That Guy in Flashdance

Mention the name Michael Nouri to New York women between 30 and 60, and they light up. It’s been 21

Mention the name Michael Nouri to New York women between 30 and 60, and they light up. It’s been 21 years since he played Nick Hurley, the wealthy boss and boyfriend of Jennifer Beals in the welder/stripper movie Flashdance , but he hasn’t lost his juice.

“Oh, he’s incredibly talented,” said Broadway producer Marty Richards. “A long time ago, he should have been a superstar. It’s not only that: He’s extremely attractive, and I know five billion women that are crazy about him-and if he wanted to, he could have married about 63 millionairesses, because I know three of them personally.”

Mr. Nouri is known for getting up at Manhattan dinner parties and singing “Some Enchanted Evening” a cappella.

“It was like an angel was in the room,” said MSNBC’s Deborah Norville, at whose black-tie Christmas party Mr. Nouri once unleashed his baritone. “It was just gorgeous, and he’s so handsome. It was magic . Have you looked in his eyes? You see the kindness.”

Michael Nouri has a house overlooking the ocean in Los Angeles (“I have about 200 stairs that go from the beach up to the house”), but he’s in New York a lot and is currently staying at the Knickerbocker Club on the East Side. He’s playing opposite Patti LuPone in the “Encores!” production of Can Can . He’s also got a part in Steven Spielberg’s next movie, The Terminal , about an Eastern European stranded at Kennedy Airport. Mr. Nouri plays the boyfriend of flight attendant Catherine Zeta-Jones.

“There’s a lot worse things to be doing professionally than kissing Catherine Zeta-Jones,” he said.

He’s a regular at Nello’s restaurant on Madison Avenue, where he recently sat down for an interview. Upon arriving, he removed his French glasses, black leather jacket and goose-down vest and ordered tea. He dabbed his forehead dry with a napkin.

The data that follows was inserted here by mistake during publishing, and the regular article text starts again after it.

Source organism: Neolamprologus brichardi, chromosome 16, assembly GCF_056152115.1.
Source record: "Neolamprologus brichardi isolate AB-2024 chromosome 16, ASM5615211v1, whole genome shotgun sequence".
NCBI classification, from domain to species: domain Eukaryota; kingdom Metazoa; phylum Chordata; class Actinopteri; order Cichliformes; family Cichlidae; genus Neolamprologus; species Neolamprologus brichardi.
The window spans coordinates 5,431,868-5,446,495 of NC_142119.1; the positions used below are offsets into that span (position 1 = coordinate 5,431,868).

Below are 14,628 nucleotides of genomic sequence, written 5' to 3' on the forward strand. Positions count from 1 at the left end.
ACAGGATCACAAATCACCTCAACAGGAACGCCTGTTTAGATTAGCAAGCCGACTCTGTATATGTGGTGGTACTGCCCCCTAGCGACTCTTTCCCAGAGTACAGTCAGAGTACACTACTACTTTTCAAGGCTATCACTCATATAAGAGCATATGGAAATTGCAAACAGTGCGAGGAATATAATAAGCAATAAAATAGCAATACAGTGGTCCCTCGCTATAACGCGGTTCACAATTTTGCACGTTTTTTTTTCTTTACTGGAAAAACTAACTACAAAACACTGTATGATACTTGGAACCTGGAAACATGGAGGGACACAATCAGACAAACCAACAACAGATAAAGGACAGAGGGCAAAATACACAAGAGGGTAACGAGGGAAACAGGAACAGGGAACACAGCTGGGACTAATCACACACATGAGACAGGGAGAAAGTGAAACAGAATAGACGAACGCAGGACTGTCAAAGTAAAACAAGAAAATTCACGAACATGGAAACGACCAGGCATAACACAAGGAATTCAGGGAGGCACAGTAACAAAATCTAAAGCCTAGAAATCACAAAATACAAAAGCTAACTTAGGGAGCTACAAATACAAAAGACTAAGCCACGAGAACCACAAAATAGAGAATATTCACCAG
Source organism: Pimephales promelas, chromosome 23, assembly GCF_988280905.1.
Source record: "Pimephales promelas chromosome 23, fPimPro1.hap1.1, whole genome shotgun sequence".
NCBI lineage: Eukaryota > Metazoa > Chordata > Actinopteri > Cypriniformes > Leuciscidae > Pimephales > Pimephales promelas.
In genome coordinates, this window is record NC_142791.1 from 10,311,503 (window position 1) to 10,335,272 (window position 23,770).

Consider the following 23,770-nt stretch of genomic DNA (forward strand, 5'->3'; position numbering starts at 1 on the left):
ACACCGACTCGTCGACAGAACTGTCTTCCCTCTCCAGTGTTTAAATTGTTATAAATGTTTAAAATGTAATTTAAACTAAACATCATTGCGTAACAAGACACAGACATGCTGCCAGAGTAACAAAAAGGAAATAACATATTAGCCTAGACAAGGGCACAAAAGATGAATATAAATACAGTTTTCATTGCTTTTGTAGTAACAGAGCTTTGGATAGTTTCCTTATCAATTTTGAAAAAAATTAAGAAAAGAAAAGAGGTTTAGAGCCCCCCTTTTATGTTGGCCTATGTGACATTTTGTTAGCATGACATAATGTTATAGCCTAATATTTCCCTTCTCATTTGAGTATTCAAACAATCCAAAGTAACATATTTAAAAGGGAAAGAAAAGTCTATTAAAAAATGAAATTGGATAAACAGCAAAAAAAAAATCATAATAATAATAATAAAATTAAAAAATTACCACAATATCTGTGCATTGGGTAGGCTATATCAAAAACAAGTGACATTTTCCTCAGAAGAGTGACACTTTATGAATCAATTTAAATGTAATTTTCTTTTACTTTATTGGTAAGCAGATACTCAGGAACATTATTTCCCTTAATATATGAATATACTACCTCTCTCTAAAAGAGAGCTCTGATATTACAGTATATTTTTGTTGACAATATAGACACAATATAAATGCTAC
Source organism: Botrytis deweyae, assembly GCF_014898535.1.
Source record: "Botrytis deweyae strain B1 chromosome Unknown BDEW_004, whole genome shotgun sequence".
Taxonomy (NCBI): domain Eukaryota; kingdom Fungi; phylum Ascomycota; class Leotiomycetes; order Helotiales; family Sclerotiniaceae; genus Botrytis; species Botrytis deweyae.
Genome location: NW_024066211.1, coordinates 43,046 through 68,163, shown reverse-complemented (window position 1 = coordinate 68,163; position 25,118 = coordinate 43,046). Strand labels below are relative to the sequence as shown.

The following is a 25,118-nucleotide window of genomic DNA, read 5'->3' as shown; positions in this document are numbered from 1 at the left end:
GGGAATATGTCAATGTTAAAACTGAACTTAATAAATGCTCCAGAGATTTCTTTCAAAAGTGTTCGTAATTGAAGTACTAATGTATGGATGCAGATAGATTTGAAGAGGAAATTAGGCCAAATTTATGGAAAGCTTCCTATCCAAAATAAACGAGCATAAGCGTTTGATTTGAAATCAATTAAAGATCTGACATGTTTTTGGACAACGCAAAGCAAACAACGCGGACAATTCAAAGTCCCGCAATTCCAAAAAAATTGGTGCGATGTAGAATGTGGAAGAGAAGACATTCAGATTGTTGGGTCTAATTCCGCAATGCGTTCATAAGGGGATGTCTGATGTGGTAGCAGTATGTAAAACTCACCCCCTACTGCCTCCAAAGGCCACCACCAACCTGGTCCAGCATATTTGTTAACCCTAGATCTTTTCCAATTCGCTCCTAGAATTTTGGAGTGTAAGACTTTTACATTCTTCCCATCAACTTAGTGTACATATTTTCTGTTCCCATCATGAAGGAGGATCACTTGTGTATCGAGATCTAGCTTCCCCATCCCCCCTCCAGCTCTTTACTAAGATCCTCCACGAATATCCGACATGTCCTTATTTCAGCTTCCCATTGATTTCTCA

Is he really a womanizer? Women are crazy about him, right?

“Is that what a womanizer is?” he said. “It’s certainly not the way that I perceive myself.”

At 58, Mr. Nouri is big: 6-foot-3, with a hairy chest, long fingers, manicured nails. He has a touch of the early 1970’s sensitive guy about him: He plays guitar, meditates two hours a day. He’s living proof that your “big moment” can be two decades in the past-you can be known as “that Flashdance guy”-and still pull babes. Nello’s owner, Nello Balan, pointed to a photograph on the wall of Mr. Nouri from 1985.

“Women are after him, then and now,” said Mr. Balan.

Of course, he’s worked plenty since Flashdance : Finding Forrester with Sean Connery, opposite Julie Andrews onstage in Victor/Victoria , forgettable flicks like GoBots: War of the Rock Lords and To the Limit , which starred Anna Nicole Smith and Joey-yes, Joey -Travolta. Just the other night, Lifetime broadcast the 1990 movie Shattered Dreams , in which Mr. Nouri plays a Reagan administration official who beats his wife, played by Lindsay Wagner. Mr. Nouri transforms the line “I can’t eat macaroni and cheese ” into something truly terrifying.

After appearing in an episode of Touched by an Angel , he soon became engaged to the series’ star, Irish actress Roma Downey. She broke it off after three years, citing 9/11. Now he’s single. “That’s new to me,” he said. He’s been married-he didn’t want to get specific-and has two daughters, one of whom wants to be an actress.

Does he know he’s been seen around town with hot numbers?

“Well, that I don’t know,” he said. “It’s true, I’ve had some wonderful relationships with women who happened to be beautiful. I like to think that I’ve had some very meaningful friendships …. ” Blah, blah, blah.

(“It’s not that I’m a womanizer,” Mr. Nouri said later. “They are man- izers. I hang out with women who are manizers. Make no mistake about it: I love women.”)

How about some tips on how to be smooth with the ladies?

“There’s a song in Camelot that King Arthur sings,” he said. “It’s called ‘How to Handle a Woman.’ It’s a beautiful song. And it’s ‘How to handle a woman … is to love her … love her … love her.’ That’s the best advice I’ve ever heard.”

His cell phone rang.

“Hallo. How. Is. Palm. Beach? Well, you’re so lucky it’s freezing here. Darling, can I call you back?”

Mr. Nouri said he still hasn’t quite recovered from the death of his golden retriever Chauncey four years ago. “We were together almost every day of his life for almost 14 years,” he said. “I love all animals.”

The son of a WASP mother and Iraqi father, he grew up “comfortably” in Alpine, N.J., and Manhattan. He was a ham.

“I would bring in humor to break the ice, to lighten up the tension in the family,” Mr. Nouri said. The worst thing that ever happened to him was when his cat Pinkle Purr was run over. “That was devastating,” he said.